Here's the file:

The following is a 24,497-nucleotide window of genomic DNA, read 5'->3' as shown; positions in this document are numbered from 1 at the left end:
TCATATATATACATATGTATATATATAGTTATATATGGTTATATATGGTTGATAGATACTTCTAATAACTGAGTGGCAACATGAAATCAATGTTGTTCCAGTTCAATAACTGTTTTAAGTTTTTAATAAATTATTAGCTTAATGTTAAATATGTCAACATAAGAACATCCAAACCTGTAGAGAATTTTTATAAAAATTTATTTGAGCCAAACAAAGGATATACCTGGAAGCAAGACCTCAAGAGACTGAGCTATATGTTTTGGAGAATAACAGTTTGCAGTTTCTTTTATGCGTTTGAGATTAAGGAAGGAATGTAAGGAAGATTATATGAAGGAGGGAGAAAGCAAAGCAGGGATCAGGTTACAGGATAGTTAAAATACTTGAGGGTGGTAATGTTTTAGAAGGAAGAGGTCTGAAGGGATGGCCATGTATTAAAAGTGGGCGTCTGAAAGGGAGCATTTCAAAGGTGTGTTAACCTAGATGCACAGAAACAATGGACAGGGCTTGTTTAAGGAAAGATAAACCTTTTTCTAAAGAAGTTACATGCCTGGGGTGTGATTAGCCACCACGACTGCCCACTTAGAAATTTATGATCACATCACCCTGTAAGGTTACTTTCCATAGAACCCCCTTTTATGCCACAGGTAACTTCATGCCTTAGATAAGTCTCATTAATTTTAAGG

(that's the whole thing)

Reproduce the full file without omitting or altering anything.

The following is a 24,497-nucleotide window of genomic DNA, read 5'->3' as shown; positions in this document are numbered from 1 at the left end:
TCATATATATACATATGTATATATATAGTTATATATGGTTATATATGGTTGATAGATACTTCTAATAACTGAGTGGCAACATGAAATCAATGTTGTTCCAGTTCAATAACTGTTTTAAGTTTTTAATAAATTATTAGCTTAATGTTAAATATGTCAACATAAGAACATCCAAACCTGTAGAGAATTTTTATAAAAATTTATTTGAGCCAAACAAAGGATATACCTGGAAGCAAGACCTCAAGAGACTGAGCTATATGTTTTGGAGAATAACAGTTTGCAGTTTCTTTTATGCGTTTGAGATTAAGGAAGGAATGTAAGGAAGATTATATGAAGGAGGGAGAAAGCAAAGCAGGGATCAGGTTACAGGATAGTTAAAATACTTGAGGGTGGTAATGTTTTAGAAGGAAGAGGTCTGAAGGGATGGCCATGTATTAAAAGTGGGCGTCTGAAAGGGAGCATTTCAAAGGTGTGTTAACCTAGATGCACAGAAACAATGGACAGGGCTTGTTTAAGGAAAGATAAACCTTTTTCTAAAGAAGTTACATGCCTGGGGTGTGATTAGCCACCACGACTGCCCACTTAGAAATTTATGATCACATCACCCTGTAAGGTTACTTTCCATAGAACCCCCTTTTATGCCACAGGTAACTTCATGCCTTAGATAAGTCTCATTAATTTTAAGG